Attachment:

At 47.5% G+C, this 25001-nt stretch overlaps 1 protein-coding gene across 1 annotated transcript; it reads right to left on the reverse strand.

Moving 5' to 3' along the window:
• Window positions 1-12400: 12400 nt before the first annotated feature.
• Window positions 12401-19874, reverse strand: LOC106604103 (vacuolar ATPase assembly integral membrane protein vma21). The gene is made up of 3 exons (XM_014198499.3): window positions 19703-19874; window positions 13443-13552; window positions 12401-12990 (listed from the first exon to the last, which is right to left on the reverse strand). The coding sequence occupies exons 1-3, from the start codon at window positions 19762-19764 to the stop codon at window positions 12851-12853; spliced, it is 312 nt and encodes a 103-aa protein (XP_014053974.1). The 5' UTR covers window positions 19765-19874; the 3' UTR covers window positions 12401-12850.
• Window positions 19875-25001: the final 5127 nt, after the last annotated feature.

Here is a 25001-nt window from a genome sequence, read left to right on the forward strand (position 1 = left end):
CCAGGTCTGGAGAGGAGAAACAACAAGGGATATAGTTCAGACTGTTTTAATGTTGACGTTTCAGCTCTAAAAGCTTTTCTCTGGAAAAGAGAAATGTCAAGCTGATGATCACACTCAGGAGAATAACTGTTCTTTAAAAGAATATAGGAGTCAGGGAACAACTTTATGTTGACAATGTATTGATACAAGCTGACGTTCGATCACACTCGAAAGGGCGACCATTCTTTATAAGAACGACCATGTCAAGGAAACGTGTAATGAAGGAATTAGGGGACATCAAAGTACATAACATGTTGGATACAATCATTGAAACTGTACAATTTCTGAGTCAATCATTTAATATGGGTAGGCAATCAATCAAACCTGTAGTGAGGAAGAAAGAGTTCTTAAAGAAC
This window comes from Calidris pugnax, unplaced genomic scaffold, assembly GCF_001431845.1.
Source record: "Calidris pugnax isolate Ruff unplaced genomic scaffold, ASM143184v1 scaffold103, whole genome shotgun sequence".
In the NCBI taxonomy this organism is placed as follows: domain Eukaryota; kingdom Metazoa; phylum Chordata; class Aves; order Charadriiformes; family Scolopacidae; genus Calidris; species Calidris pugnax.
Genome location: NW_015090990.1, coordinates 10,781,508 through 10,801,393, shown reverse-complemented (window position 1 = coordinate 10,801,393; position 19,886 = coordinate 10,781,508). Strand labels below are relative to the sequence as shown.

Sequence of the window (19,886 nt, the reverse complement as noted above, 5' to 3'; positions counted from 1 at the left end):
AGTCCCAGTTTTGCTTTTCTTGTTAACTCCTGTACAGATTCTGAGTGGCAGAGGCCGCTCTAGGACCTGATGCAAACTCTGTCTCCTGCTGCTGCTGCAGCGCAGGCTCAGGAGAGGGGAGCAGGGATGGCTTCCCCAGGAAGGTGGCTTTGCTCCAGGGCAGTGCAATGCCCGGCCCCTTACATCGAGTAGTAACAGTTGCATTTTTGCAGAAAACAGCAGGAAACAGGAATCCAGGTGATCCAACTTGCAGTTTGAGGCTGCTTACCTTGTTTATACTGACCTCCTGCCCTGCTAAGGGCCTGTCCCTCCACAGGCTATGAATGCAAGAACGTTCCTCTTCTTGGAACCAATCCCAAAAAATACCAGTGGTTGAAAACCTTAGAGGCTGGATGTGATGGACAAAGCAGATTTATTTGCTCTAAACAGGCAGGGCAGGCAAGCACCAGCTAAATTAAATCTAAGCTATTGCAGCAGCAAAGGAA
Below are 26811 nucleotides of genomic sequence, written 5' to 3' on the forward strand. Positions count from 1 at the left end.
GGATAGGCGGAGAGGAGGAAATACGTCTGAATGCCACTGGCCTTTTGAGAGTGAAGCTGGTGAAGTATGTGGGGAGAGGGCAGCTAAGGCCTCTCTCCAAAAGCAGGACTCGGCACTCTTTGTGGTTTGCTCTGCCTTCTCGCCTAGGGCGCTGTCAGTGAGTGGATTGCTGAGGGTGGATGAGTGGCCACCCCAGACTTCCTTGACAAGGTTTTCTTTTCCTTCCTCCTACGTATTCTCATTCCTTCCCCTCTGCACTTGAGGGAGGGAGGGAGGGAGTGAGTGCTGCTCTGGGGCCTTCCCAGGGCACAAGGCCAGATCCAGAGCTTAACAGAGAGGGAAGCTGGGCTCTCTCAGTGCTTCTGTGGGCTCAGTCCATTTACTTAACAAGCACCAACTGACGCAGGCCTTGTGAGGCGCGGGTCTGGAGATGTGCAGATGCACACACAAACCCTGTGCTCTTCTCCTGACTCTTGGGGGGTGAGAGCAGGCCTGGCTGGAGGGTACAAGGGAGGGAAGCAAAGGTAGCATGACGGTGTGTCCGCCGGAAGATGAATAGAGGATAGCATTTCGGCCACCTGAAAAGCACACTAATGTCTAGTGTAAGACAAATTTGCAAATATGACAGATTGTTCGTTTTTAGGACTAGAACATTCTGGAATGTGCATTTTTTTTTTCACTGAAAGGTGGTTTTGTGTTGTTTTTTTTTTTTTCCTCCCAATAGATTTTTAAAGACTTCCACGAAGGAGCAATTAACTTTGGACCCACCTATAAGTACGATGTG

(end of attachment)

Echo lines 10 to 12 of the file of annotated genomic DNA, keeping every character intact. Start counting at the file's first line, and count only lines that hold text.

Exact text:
In the NCBI taxonomy this organism is placed as follows: domain Eukaryota; kingdom Metazoa; phylum Chordata; class Aves; order Charadriiformes; family Scolopacidae; genus Calidris; species Calidris pugnax.
Genome location: NW_015090990.1, coordinates 10,781,508 through 10,801,393, shown reverse-complemented (window position 1 = coordinate 10,801,393; position 19,886 = coordinate 10,781,508). Strand labels below are relative to the sequence as shown.

Sequence of the window (19,886 nt, the reverse complement as noted above, 5' to 3'; positions counted from 1 at the left end):